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By Nick Wakeman

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Nick Wakeman

Is ITES-3S inching its way closer to an award?

The Army’s $12 billion ITES-3S vehicle might be getting closer to awards with several outstanding protests either being dismissed or withdrawn.

Right now, there is one pending protest on Government Accountability Office’s protest docket, and that’s one filed by Cassidy Consulting Group.

Less than a month ago, there were five pending protests. MicroTech and Future Research have withdrawn their protests and ActioNet and CKA LLC had theirs dismissed. Generally, dismissed protests mean that the agency is taking some sort of corrective action. So, it looks like the Army is making some changes to address the issues raised in their protests.

ITES-3S is a large multiple award contract that follows ITES-2S. The vehicle is used by the Army to bid a wide range of IT services.

Awarding the follow-on has been bogged down by a slew of pre-award protests, most of which stem from companies being eliminated from the competitive range. The Army is expected to make 24 awards with 14 of those going to small business. All of the protests to date have been by small businesses.

Cassidy is actually on its second round of protests. It first filed a protest on Oct. 6 and it was dismissed Nov. 21. It filed a new protest on Dec. 1.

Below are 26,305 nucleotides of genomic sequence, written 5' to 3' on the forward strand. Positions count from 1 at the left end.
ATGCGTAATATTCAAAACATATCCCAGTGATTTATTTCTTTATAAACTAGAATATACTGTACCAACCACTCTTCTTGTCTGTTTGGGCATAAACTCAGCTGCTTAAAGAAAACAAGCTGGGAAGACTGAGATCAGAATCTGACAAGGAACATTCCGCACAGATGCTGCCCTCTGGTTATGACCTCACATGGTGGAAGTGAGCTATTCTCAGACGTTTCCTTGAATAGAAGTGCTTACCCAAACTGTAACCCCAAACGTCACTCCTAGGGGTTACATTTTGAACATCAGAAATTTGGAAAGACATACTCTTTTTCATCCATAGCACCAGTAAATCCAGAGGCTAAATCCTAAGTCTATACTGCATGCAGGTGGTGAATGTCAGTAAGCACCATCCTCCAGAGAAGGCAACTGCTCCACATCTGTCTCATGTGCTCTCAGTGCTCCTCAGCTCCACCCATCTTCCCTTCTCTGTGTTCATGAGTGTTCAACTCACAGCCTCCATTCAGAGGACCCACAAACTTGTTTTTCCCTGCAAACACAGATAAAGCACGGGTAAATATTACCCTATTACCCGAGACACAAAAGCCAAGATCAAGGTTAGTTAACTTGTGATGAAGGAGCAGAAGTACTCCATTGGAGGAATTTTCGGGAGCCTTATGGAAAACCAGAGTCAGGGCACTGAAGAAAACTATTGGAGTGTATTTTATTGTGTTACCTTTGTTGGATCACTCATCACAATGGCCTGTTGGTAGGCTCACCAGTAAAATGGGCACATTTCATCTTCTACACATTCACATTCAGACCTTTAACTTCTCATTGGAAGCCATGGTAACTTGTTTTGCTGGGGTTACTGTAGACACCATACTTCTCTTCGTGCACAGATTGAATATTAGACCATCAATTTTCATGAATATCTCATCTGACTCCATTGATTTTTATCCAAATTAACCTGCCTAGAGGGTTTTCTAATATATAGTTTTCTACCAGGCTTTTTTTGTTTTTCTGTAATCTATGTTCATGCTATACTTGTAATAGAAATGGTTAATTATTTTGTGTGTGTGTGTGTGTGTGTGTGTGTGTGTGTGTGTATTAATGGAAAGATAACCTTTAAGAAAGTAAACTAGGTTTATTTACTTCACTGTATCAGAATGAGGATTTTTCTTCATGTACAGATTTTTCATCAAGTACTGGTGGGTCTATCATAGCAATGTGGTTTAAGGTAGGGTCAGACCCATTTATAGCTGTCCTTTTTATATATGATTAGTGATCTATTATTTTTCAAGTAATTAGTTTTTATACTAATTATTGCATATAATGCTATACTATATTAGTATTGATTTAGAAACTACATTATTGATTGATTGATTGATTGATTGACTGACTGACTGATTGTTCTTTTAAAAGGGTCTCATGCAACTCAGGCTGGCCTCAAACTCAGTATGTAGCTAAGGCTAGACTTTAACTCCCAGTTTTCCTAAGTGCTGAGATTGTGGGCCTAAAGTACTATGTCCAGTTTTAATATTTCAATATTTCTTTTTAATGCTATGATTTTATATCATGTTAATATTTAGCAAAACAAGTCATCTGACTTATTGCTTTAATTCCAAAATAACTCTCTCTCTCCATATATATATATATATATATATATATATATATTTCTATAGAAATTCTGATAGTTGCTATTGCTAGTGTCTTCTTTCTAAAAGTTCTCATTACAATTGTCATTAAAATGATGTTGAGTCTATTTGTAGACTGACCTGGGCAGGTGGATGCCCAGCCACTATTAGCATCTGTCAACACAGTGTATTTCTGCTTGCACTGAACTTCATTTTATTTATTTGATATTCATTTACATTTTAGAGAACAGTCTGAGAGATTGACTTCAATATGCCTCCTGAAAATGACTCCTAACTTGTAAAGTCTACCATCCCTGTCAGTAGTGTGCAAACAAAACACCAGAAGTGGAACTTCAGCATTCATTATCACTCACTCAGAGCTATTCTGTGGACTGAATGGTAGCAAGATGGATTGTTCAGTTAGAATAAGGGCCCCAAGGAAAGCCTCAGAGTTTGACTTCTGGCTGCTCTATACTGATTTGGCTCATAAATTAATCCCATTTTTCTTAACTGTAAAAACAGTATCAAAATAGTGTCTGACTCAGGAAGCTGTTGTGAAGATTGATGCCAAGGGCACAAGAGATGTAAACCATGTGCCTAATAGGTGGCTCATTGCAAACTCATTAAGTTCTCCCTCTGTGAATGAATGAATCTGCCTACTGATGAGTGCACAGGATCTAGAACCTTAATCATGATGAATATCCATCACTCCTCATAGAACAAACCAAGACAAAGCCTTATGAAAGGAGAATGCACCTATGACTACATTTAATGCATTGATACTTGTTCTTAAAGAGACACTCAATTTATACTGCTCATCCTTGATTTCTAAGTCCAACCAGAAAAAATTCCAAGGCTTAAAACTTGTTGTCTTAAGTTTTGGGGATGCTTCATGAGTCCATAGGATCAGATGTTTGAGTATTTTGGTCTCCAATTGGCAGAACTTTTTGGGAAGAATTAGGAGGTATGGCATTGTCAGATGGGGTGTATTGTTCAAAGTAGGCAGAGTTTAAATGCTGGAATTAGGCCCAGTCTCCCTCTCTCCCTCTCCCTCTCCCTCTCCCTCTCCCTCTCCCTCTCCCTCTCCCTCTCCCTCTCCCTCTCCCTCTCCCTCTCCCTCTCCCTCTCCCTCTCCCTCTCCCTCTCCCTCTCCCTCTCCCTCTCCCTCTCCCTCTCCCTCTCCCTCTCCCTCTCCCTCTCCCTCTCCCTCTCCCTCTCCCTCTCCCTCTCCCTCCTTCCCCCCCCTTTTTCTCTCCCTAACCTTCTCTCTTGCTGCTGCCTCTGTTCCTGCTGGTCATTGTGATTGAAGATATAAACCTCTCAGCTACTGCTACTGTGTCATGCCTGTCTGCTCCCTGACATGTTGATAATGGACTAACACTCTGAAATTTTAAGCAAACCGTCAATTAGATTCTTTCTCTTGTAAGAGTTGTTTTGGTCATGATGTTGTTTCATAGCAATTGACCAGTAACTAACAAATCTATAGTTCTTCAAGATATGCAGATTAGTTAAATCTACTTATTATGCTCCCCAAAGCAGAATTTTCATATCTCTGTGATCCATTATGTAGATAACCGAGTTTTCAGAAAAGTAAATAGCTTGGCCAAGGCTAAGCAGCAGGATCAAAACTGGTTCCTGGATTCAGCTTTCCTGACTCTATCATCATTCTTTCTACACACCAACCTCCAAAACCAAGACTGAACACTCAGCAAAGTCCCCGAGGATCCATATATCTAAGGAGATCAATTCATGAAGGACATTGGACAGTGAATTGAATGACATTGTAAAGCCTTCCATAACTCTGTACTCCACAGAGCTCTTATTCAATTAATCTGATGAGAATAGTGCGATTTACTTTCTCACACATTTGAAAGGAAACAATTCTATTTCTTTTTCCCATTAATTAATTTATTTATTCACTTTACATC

As long as a protest is pending, the Army cannot make an award. A decision on the Cassidy protest is due March 13. Unless of course, there is a corrective action and it is dismissed.

Because there have been multiple rounds of protests and dismissals, it appears that the Army is trying to resolve issues as best as it can. My expectation is that the Cassidy protest will be resolved before March, and possibly before the end of 2016. It that happens, it would clear the way for an award.

Of course, the Army will still be open to protests after awards are made.

But I can’t help but think that going through all of these pre-award protests will lessen the likelihood of a successful protest again them. It would think that by this time, the Army has identified any of the problem areas and will have addressed them.

Time will tell, of course.

Posted by Nick Wakeman on Dec 19, 2016 at 12:19 PM


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